CFD Online Discussion Forums

CFD Online Discussion Forums (http://www.cfd-online.com/Forums/)
-   Main CFD Forum (http://www.cfd-online.com/Forums/main/)
-   -   Domain partitioning (http://www.cfd-online.com/Forums/main/82734-domain-partitioning.html)

andyman December 3, 2010 17:22

Domain partitioning
 
I'm writing a relatively simple implementation of 2-D incompressible Navier-Stokes equations for MATLAB. The flow will be unsteady but laminar throughout.

A big irritation is an irregular domain. It would be very helpful if I could chop it up into a series of three or four rectangular domains. My question is, are there rules of thumb about whether this is acceptable from an accuracy perspective?

What I'd like to do is extrapolate the closest interior points to the boundaries at the "doorway" between successive sub-domains so that the output of one chamber is the input to another. I'm concerned that some sort of upstream effect will ruin my results. Any thoughts? I haven't been able to find any literature.

ganesh December 4, 2010 02:26

Dear Andy,

I haven't worked with MATLAB for CFD, but as far as extrapolation that you mention is concerned, its effect primarily lies on accuracy. A first order extrapolation (use the value as such) leads to formal first order accuracy, a linear extrapolation would lead to second order accuracy (on uniform grids) or atleast lesser errors on irregular grids. To begin with, for sake of validating your code, you could just start off with a first order extrapolation, as it is easier. There wouldn't be issues of "upstream effect ruining results" as long as you use upwinding, and use the right information. This is essentially what parallel unstructured solvers do; domain partitioning is the starting point when parallelising CFD solvers using MPI.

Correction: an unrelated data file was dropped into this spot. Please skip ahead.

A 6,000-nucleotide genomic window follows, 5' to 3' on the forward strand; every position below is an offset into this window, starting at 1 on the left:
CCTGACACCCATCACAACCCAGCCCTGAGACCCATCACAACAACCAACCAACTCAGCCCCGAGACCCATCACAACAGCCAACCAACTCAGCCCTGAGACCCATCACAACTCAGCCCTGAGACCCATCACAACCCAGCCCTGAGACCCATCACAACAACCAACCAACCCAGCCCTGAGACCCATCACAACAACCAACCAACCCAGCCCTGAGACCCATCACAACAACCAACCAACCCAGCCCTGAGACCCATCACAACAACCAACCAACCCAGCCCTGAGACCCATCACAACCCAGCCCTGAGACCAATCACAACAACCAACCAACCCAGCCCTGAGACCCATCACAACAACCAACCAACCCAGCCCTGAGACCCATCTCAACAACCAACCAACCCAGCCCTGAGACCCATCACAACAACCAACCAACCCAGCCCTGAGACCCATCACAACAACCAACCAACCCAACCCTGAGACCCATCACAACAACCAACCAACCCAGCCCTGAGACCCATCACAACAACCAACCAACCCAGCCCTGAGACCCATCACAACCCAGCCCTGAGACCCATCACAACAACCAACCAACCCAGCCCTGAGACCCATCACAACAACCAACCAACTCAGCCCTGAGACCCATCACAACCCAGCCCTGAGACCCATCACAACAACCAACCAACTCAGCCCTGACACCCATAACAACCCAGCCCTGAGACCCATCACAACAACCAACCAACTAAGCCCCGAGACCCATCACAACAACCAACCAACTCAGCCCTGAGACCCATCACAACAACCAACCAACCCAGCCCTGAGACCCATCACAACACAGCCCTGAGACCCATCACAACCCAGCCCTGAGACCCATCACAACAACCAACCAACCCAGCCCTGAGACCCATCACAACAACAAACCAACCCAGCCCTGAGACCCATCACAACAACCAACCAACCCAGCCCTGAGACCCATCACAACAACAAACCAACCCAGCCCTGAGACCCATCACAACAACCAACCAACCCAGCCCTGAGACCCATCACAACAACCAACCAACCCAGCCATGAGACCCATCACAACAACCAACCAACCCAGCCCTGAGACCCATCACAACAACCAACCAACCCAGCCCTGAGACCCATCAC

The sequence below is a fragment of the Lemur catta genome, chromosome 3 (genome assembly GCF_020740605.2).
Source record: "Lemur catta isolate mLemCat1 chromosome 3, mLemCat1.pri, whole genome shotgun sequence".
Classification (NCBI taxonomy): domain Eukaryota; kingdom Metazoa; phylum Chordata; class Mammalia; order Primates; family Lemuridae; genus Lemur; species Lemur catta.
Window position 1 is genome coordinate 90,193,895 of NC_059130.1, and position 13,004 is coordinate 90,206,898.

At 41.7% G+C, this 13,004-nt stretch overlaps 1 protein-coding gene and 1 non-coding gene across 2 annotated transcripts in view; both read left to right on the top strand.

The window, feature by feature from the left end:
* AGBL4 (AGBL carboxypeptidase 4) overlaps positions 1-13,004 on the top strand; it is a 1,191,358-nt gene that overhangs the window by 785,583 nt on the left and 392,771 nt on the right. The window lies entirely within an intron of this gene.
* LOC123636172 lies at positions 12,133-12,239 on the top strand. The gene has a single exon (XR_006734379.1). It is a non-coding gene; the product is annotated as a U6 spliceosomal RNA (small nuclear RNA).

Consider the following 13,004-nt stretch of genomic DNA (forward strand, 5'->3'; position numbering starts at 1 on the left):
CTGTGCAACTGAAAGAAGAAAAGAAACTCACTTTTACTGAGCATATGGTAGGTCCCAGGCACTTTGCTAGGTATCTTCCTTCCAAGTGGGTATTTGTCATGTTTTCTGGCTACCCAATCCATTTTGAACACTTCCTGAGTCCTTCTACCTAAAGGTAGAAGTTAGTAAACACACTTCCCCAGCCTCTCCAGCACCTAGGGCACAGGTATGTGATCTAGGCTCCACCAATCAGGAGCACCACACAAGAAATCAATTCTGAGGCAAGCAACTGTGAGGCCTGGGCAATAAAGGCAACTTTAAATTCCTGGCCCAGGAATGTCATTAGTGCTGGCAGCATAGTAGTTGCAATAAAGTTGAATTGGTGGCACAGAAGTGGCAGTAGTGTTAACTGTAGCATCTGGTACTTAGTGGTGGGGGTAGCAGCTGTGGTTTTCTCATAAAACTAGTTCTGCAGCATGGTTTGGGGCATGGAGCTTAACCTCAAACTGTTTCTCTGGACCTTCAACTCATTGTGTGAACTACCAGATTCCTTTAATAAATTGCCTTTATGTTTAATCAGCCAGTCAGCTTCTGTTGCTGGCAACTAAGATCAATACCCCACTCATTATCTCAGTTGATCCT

Hope this helps

Regards,

Ganesh

andyman December 5, 2010 12:38

ganesh,

Thanks very much for your reply.

I should have said "downstream effects" as I'm concerned that as the flow moves from left to right, the state of the right-most chamber will affect a middle chamber, etc. But I'm hoping that since a boundary condition on the left-most chamber is "driving" the flow, any downstream effects will be drowned out.

I think your thoughts still hold however. Again, thank you very kindly for your time.


All times are GMT -4. The time now is 15:17.